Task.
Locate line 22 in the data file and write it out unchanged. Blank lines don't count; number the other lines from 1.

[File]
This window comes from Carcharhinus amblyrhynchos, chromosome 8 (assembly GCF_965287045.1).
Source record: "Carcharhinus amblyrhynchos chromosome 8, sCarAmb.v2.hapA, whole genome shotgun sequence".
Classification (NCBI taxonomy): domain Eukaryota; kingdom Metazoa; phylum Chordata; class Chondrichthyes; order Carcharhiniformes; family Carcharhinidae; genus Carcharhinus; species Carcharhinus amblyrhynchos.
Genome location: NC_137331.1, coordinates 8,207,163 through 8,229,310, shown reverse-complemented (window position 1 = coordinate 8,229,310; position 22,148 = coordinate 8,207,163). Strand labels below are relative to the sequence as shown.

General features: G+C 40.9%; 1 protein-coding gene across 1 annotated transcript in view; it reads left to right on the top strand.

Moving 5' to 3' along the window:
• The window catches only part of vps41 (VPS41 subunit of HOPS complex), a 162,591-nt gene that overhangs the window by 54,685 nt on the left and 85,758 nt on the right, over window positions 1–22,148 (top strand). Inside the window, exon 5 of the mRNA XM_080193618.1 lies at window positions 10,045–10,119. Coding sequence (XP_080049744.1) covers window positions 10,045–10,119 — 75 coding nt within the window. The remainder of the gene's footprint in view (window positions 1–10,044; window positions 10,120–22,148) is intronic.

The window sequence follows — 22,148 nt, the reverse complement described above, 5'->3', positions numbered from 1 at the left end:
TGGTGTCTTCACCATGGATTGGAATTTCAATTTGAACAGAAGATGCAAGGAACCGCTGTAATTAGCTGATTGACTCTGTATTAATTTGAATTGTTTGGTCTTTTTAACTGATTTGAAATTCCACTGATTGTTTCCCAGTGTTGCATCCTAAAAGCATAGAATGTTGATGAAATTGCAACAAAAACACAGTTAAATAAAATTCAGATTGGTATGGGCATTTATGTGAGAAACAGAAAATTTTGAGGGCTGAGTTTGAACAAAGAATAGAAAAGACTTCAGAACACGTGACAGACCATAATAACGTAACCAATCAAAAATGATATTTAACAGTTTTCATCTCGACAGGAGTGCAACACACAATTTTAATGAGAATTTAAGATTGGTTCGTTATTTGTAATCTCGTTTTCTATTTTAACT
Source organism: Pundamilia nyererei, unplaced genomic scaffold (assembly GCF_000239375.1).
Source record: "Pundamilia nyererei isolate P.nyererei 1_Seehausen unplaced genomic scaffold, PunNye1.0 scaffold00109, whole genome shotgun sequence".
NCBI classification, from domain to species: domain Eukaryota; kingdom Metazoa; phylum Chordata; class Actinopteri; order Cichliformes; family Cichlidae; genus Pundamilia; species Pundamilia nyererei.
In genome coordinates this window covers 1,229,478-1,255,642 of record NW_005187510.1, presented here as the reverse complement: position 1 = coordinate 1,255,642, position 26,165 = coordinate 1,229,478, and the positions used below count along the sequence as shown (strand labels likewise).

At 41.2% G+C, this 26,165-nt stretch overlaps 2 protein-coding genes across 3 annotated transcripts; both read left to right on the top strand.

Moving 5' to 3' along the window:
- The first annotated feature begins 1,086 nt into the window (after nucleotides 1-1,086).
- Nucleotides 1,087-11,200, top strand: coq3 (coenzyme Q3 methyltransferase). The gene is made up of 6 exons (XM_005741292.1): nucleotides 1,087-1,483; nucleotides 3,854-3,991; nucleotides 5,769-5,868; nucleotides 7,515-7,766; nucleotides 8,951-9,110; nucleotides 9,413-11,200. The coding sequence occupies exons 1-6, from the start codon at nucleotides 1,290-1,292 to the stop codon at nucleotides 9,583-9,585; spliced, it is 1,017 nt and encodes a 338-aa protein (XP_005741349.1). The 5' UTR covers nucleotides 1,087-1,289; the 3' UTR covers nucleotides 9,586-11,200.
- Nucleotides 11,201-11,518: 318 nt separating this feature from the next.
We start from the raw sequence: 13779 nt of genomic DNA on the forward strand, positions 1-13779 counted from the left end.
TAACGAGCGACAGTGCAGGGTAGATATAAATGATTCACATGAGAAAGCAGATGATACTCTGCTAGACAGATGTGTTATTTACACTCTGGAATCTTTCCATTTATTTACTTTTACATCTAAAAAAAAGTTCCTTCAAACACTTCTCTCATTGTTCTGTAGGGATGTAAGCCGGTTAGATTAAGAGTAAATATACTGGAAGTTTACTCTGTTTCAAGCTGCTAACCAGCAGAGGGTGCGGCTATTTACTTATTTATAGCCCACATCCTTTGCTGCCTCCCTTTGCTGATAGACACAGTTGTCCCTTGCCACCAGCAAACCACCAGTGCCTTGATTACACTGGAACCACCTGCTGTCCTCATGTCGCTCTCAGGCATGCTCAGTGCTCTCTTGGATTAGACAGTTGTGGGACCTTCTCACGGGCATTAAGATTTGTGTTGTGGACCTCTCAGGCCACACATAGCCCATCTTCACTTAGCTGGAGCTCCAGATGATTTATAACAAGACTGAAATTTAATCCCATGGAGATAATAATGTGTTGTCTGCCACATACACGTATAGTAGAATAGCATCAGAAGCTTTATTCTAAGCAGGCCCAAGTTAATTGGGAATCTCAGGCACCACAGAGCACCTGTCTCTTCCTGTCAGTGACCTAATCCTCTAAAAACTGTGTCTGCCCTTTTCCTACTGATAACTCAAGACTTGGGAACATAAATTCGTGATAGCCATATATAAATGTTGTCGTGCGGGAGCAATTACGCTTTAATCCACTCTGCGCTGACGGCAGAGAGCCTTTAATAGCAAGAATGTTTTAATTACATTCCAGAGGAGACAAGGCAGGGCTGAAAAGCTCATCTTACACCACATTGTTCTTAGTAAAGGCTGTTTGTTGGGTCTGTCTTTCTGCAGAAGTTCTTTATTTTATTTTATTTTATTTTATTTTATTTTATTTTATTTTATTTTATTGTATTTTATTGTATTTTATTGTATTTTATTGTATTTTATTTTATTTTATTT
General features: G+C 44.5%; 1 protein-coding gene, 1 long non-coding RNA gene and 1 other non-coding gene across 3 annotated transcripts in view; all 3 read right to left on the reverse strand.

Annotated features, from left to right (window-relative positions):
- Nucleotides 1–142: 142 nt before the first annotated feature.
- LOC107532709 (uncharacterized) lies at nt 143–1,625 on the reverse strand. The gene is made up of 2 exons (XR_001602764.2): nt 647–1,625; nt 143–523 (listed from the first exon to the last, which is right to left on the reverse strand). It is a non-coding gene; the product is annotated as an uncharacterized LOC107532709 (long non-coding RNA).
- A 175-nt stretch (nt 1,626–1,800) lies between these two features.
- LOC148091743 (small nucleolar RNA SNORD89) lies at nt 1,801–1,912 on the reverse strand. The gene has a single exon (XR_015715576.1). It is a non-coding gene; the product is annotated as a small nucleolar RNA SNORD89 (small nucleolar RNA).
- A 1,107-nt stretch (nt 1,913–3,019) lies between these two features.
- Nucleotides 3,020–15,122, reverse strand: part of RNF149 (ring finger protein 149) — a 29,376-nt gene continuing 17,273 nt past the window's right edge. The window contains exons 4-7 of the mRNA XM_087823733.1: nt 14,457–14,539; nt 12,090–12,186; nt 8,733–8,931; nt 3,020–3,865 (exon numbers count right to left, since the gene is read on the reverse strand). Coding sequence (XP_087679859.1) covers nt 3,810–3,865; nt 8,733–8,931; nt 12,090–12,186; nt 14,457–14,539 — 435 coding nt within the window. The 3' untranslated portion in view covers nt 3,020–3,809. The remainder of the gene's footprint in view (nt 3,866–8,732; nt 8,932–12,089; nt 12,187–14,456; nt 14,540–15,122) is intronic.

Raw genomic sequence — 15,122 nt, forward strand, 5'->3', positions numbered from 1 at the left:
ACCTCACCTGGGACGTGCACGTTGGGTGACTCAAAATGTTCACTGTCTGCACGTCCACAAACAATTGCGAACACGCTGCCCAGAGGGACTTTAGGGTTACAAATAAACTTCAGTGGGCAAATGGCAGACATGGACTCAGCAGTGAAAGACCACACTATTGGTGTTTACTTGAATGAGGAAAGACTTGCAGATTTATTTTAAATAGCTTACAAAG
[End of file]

Annotated features, from left to right (window-relative positions):